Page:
East Union High School Valedictorian Francesca Ball is no stranger to high school graduation ceremonies.
As a member of the band, Ball has been there – on the grass at Dino Cunial Field – as high school seniors walked into the stadium as high school students and walked back out as graduates ready to take on the next chapter of their lives.
But on Friday, Ball got to give up the seat in the middle of the band section or one out on the grass, walking those same steps as those that came before her – something that she spoke about in her speech to her fellow graduates as they spent their last evening together as Lancers.
“Every year, I sat there, in the clarinet section, the same view of these rows shifting across the stage for their diploma. That was my comfortable seat at graduation – I don’t sit there anymore,” Ball said in her speech to her fellow graduates. “Families, after tonight at the dinner table, in the car, you may notice an empty spot because all our seats are changing. Walking into this graduation, I thought I’d miss my place in the center of the band – I had a great view doing something I really enjoy, surrounded by people I love. Sitting down in these rows, I realize this seat is better – not because my cheeks weren’t burning from playing Pomp and Circumstance 12 times, but because I could hear the band better. Instead of focusing on just my part in my small section, I could hear every section completely – now I hear the song, not the part.
“Graduates, we will now have more seats than ever before. We’ll see so many new places it’ll be hard to find comfort, and they won’t compare to the small, comfortable spot we have at home. But with more places comes more opportunity, more friends, more experiences, and more insight. We’ll leave a comfy seat to find a better place.”
In all 378 students received their high school diploma on Friday night as they crossed the threshold into adulthood having completed their formal public-school education.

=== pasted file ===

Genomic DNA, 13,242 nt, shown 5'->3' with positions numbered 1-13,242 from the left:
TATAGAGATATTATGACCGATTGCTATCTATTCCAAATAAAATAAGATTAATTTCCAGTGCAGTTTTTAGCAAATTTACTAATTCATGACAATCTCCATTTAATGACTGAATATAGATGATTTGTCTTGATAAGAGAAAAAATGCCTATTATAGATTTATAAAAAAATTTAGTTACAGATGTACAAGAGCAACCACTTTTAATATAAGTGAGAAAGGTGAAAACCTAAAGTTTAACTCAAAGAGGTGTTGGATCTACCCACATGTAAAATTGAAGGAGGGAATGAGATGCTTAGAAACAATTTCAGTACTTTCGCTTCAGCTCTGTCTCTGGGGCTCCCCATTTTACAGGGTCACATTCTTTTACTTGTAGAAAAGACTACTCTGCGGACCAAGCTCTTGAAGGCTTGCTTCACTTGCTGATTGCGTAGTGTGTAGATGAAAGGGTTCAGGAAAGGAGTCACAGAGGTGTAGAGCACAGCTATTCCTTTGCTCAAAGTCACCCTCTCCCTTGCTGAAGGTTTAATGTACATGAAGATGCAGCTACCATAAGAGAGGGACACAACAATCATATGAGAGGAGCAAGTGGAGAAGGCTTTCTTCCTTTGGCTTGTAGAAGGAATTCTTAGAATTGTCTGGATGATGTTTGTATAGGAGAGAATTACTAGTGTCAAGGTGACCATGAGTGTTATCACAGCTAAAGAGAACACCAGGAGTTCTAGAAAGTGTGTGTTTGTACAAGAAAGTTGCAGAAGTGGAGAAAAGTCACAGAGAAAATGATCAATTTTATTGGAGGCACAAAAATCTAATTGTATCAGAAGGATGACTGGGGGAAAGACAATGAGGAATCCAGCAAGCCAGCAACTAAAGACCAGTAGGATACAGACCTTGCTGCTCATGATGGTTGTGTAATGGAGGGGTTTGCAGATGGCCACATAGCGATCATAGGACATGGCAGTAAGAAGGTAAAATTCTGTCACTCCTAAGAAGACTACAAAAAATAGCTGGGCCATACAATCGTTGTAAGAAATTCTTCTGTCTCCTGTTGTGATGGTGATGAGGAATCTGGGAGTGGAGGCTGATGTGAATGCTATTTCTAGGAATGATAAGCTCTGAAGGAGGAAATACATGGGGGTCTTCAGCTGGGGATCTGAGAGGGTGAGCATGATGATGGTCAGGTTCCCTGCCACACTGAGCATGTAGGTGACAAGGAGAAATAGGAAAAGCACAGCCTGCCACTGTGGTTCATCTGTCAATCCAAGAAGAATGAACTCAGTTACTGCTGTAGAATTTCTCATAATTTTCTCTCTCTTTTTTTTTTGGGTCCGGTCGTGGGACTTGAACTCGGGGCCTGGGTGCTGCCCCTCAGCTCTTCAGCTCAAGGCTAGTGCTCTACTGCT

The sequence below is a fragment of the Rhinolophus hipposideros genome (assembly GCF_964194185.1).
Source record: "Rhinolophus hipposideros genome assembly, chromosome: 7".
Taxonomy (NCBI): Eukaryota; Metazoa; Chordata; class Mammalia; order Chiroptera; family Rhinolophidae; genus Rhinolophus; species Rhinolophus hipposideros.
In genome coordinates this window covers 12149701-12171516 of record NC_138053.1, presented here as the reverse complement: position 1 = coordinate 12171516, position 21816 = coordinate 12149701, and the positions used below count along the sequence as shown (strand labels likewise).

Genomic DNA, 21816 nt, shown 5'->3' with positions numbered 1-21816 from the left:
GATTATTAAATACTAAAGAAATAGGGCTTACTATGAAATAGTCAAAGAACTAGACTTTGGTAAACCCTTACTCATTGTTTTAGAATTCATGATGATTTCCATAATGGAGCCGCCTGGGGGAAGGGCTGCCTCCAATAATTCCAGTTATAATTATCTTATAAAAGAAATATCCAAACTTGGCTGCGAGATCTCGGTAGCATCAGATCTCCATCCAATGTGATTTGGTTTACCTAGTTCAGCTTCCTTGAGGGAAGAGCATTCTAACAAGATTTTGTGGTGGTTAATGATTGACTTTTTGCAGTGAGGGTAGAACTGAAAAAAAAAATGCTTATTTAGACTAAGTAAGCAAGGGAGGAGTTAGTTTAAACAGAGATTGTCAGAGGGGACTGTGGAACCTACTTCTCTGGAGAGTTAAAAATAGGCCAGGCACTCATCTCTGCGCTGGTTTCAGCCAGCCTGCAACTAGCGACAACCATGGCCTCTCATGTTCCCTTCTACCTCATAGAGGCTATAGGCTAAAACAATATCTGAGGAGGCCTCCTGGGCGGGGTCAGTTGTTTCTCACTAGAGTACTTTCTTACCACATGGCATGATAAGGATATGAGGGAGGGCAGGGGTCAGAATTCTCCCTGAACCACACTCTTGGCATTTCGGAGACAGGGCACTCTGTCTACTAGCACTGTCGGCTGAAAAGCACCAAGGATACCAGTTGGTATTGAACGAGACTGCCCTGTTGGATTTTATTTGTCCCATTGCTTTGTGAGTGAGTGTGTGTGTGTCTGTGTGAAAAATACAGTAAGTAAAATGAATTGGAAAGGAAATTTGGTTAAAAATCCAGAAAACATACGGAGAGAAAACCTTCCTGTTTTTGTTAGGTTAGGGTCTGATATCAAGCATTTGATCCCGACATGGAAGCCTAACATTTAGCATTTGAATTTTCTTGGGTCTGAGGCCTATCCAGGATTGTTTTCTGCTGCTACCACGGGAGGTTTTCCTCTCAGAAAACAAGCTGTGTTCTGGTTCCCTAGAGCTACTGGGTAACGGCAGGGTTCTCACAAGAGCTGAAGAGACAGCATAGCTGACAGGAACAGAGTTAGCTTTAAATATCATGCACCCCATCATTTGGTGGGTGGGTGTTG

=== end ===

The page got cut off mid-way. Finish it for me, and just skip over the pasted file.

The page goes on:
And East Union did its best to get everybody involved with the graduation ceremony.
After the Pledge of Allegiance led by Senior Class Vice President Julia Vezaldenos, the National Anthem was sung by Lydia Lumley before Senior Class President Shubnaz Jagpal welcomed the students and their friends and family to the commencement ceremony. Special recognition and the introduction of special guests was handled by Senior Class Secretary and Treasurer Rayanna Hester, while Associated Student Body Treasurer Kaleigh Vautour discussed the history of the Camelot Maidens – the group that escorts students from the quad into the stadium for graduation. Rachel Weaver, the ASB President, introduced the students who would be giving speeches as part of the ceremony – which ranged from Ball’s self-reflection about her past graduation experiences to summarizations of students’ memories while at East Union.
While it’s almost impossible to summarize four year’s worth of experiences into a brief speech, Co-Salutatorian Valeria Amaya chose to highlight the first day that the East Union Class of 2019 started on campus, and the last that they shared together on Friday – highlighting some of the memories that she made during her time as a Lancer, and focusing on the bright future that lies ahead for each of the graduates that walked the stage Friday night.
“Looking back now, it seems as if the time between these two days lasted an instant. But in those four years, we made so many memories that will last a lifetime,” Anaya said. “During these four years you met some of the people sitting around you who became your best friends. Some of you discovered a new talent or passion or developed one you already had.
“As for me, I spent those four years getting to know some of the best people I’ve ever met.”
In Co-Salutatorian Dustin Ngo’s speech, he focused not so much on his friends, but the teachers at East Union that made his time on the campus memorable. Ngo spelled out how it was with the encouragement of his AP literature teacher that he worked up the courage to apply to Ivy League schools, and that encouragement is the reason that he will be attending Cornell in New York in the fall – just one of many special tokens he had for those in the classroom that inspired him to do great things.
“Seriously though, thank you to all the faculty and staff here at East Union for making these past four years productive and memorable,” Ngo said. “To my friends for pushing me to do my best and giving me many memories that I will cherish for good.
“Lastly, a big thank you to my family for giving me a solid foundation on which I can build the resto f my life, and for the support you have given me in everything that I do. To everyone that impacted my time in high school, thank you.”
To contact reporter Jason Campbell email firstname.lastname@example.org or call 209.249.3544.